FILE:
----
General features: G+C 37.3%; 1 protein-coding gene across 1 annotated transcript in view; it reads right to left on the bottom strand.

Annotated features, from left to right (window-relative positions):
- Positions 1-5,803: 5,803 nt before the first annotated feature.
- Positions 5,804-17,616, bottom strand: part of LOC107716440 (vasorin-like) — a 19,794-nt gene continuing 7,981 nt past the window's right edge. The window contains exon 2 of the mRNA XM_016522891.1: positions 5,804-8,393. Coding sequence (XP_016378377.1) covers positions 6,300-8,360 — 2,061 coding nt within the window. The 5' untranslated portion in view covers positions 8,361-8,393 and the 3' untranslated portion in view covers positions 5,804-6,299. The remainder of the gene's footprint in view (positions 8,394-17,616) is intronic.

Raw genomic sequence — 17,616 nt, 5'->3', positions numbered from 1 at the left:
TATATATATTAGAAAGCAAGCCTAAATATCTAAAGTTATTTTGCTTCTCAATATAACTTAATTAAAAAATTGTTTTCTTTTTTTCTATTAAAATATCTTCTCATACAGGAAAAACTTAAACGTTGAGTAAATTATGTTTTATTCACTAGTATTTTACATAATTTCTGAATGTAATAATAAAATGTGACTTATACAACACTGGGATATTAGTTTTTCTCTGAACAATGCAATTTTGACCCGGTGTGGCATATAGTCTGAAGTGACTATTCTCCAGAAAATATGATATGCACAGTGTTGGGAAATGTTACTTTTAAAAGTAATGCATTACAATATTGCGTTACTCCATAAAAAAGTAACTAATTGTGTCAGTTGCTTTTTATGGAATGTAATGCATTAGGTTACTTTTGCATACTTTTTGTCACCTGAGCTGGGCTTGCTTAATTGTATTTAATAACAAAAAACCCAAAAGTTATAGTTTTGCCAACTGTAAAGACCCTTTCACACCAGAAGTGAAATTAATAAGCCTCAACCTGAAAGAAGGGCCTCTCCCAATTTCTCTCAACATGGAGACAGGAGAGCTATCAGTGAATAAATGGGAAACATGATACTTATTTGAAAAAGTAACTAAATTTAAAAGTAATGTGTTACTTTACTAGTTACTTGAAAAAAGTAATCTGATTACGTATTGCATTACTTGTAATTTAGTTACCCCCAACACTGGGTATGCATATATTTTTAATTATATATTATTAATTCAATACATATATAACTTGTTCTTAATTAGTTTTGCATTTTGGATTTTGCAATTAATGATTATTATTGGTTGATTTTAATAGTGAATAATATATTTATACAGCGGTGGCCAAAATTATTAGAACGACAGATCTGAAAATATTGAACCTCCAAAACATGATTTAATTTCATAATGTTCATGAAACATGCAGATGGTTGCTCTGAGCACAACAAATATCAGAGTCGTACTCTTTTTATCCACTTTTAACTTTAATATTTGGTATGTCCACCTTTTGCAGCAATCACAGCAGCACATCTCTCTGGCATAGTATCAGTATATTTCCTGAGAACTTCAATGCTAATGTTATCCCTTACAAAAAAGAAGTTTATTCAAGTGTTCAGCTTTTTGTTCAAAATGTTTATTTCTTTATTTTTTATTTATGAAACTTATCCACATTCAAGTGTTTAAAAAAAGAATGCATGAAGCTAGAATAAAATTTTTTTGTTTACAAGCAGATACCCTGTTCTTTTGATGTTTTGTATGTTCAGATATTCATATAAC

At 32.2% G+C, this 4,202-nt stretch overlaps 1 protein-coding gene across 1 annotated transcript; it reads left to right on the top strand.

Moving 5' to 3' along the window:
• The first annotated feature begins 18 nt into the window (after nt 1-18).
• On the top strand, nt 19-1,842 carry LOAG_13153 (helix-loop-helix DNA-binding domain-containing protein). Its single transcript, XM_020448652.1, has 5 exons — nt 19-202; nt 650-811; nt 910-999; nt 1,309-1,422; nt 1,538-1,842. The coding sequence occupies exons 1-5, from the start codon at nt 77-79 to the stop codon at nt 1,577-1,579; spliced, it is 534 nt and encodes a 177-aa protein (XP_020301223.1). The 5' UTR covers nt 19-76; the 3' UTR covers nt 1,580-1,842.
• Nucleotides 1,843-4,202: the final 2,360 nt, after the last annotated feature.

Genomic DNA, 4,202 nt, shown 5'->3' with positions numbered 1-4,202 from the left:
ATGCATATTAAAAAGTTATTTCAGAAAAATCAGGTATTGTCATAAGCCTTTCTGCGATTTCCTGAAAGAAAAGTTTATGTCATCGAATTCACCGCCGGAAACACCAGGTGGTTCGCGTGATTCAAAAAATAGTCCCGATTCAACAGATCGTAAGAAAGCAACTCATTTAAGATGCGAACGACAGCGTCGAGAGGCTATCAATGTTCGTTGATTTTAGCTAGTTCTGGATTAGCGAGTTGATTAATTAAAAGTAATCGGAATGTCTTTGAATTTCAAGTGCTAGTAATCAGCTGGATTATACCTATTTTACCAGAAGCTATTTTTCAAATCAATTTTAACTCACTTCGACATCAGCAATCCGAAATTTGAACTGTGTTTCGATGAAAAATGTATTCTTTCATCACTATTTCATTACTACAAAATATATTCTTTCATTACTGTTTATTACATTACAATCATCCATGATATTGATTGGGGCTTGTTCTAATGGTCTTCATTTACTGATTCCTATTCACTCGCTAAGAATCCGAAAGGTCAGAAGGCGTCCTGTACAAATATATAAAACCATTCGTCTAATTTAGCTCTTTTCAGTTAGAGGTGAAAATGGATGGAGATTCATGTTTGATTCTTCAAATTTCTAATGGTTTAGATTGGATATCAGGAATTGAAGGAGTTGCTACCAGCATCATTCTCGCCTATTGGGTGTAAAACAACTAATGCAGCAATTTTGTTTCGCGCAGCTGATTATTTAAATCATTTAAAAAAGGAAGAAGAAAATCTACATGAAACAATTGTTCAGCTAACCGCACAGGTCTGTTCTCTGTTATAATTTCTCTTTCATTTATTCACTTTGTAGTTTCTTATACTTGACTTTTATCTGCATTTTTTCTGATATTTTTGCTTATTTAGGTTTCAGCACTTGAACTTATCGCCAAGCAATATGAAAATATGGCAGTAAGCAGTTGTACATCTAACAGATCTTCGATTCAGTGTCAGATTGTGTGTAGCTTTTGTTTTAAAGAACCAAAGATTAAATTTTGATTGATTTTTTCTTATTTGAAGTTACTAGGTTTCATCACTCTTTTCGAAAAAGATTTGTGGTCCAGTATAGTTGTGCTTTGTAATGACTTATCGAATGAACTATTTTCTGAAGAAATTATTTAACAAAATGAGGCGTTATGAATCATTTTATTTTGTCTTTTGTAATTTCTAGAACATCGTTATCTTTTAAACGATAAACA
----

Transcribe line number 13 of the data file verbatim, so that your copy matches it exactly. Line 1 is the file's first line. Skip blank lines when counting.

ATGCATATTAAAAAGTTATTTCAGAAAAATCAGGTATTGTCATAAGCCTTTCTGCGATTTCCTGAAAGAAAAGTTTATGTCATCGAATTCACCGCCGGAAACACCAGGTGGTTCGCGTGATTCAAAAAATAGTCCCGATTCAACAGATCGTAAGAAAGCAACTCATTTAAGATGCGAACGACAGCGTCGAGAGGCTATCAATGTTCGTTGATTTTAGCTAGTTCTGGATTAGCGAGTTGATTAATTAAAAGTAATCGGAATGTCTTTGAATTTCAAGTGCTAGTAATCAGCTGGATTATACCTATTTTACCAGAAGCTATTTTTCAAATCAATTTTAACTCACTTCGACATCAGCAATCCGAAATTTGAACTGTGTTTCGATGAAAAATGTATTCTTTCATCACTATTTCATTACTACAAAATATATTCTTTCATTACTGTTTATTACATTACAATCATCCATGATATTGATTGGGGCTTGTTCTAATGGTCTTCATTTACTGATTCCTATTCACTCGCTAAGAATCCGAAAGGTCAGAAGGCGTCCTGTACAAATATATAAAACCATTCGTCTAATTTAGCTCTTTTCAGTTAGAGGTGAAAATGGATGGAGATTCATGTTTGATTCTTCAAATTTCTAATGGTTTAGATTGGATATCAGGAATTGAAGGAGTTGCTACCAGCATCATTCTCGCCTATTGGGTGTAAAACAACTAATGCAGCAATTTTGTTTCGCGCAGCTGATTATTTAAATCATTTAAAAAAGGAAGAAGAAAATCTACATGAAACAATTGTTCAGCTAACCGCACAGGTCTGTTCTCTGTTATAATTTCTCTTTCATTTATTCACTTTGTAGTTTCTTATACTTGACTTTTATCTGCATTTTTTCTGATATTTTTGCTTATTTAGGTTTCAGCACTTGAACTTATCGCCAAGCAATATGAAAATATGGCAGTAAGCAGTTGTACATCTAACAGATCTTCGATTCAGTGTCAGATTGTGTGTAGCTTTTGTTTTAAAGAACCAAAGATTAAATTTTGATTGATTTTTTCTTATTTGAAGTTACTAGGTTTCATCACTCTTTTCGAAAAAGATTTGTGGTCCAGTATAGTTGTGCTTTGTAATGACTTATCGAATGAACTATTTTCTGAAGAAATTATTTAACAAAATGAGGCGTTATGAATCATTTTATTTTGTCTTTTGTAATTTCTAGAACATCGTTATCTTTTAAACGATAAACA